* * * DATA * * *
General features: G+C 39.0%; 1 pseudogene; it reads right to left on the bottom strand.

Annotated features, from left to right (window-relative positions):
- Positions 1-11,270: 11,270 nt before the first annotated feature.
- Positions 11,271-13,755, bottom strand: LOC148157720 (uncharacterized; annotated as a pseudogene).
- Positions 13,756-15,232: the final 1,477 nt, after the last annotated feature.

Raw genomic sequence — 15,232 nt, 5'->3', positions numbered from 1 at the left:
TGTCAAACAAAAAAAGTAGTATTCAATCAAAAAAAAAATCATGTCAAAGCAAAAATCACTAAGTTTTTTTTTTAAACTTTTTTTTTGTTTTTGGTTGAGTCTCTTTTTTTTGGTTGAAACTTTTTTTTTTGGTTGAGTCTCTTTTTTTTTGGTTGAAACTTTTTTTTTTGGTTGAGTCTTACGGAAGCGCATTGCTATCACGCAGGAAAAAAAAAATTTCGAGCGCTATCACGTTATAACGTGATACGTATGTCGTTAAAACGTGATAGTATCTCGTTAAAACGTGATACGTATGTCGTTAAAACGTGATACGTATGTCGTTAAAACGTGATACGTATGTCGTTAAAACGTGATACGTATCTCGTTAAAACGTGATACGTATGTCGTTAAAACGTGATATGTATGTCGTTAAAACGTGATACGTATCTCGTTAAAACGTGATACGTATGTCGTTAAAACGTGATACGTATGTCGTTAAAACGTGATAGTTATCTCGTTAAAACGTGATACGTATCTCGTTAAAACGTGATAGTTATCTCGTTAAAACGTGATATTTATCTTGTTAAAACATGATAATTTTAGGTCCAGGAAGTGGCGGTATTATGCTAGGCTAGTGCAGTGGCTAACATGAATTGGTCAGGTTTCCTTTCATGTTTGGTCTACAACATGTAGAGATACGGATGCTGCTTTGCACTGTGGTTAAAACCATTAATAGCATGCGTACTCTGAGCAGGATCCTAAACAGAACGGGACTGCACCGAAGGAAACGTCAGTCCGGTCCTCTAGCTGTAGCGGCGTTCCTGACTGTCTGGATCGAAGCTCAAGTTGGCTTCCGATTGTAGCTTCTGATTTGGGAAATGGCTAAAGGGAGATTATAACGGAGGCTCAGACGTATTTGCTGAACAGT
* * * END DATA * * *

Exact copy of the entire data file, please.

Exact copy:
General features: G+C 39.0%; 1 pseudogene; it reads right to left on the bottom strand.

Annotated features, from left to right (window-relative positions):
- Positions 1-11,270: 11,270 nt before the first annotated feature.
- Positions 11,271-13,755, bottom strand: LOC148157720 (uncharacterized; annotated as a pseudogene).
- Positions 13,756-15,232: the final 1,477 nt, after the last annotated feature.

Raw genomic sequence — 15,232 nt, 5'->3', positions numbered from 1 at the left:
TGTCAAACAAAAAAAGTAGTATTCAATCAAAAAAAAAATCATGTCAAAGCAAAAATCACTAAGTTTTTTTTTTAAACTTTTTTTTTGTTTTTGGTTGAGTCTCTTTTTTTTGGTTGAAACTTTTTTTTTTGGTTGAGTCTCTTTTTTTTTGGTTGAAACTTTTTTTTTTGGTTGAGTCTTACGGAAGCGCATTGCTATCACGCAGGAAAAAAAAAATTTCGAGCGCTATCACGTTATAACGTGATACGTATGTCGTTAAAACGTGATAGTATCTCGTTAAAACGTGATACGTATGTCGTTAAAACGTGATACGTATGTCGTTAAAACGTGATACGTATGTCGTTAAAACGTGATACGTATCTCGTTAAAACGTGATACGTATGTCGTTAAAACGTGATATGTATGTCGTTAAAACGTGATACGTATCTCGTTAAAACGTGATACGTATGTCGTTAAAACGTGATACGTATGTCGTTAAAACGTGATAGTTATCTCGTTAAAACGTGATACGTATCTCGTTAAAACGTGATAGTTATCTCGTTAAAACGTGATATTTATCTTGTTAAAACATGATAATTTTAGGTCCAGGAAGTGGCGGTATTATGCTAGGCTAGTGCAGTGGCTAACATGAATTGGTCAGGTTTCCTTTCATGTTTGGTCTACAACATGTAGAGATACGGATGCTGCTTTGCACTGTGGTTAAAACCATTAATAGCATGCGTACTCTGAGCAGGATCCTAAACAGAACGGGACTGCACCGAAGGAAACGTCAGTCCGGTCCTCTAGCTGTAGCGGCGTTCCTGACTGTCTGGATCGAAGCTCAAGTTGGCTTCCGATTGTAGCTTCTGATTTGGGAAATGGCTAAAGGGAGATTATAACGGAGGCTCAGACGTATTTGCTGAACAGT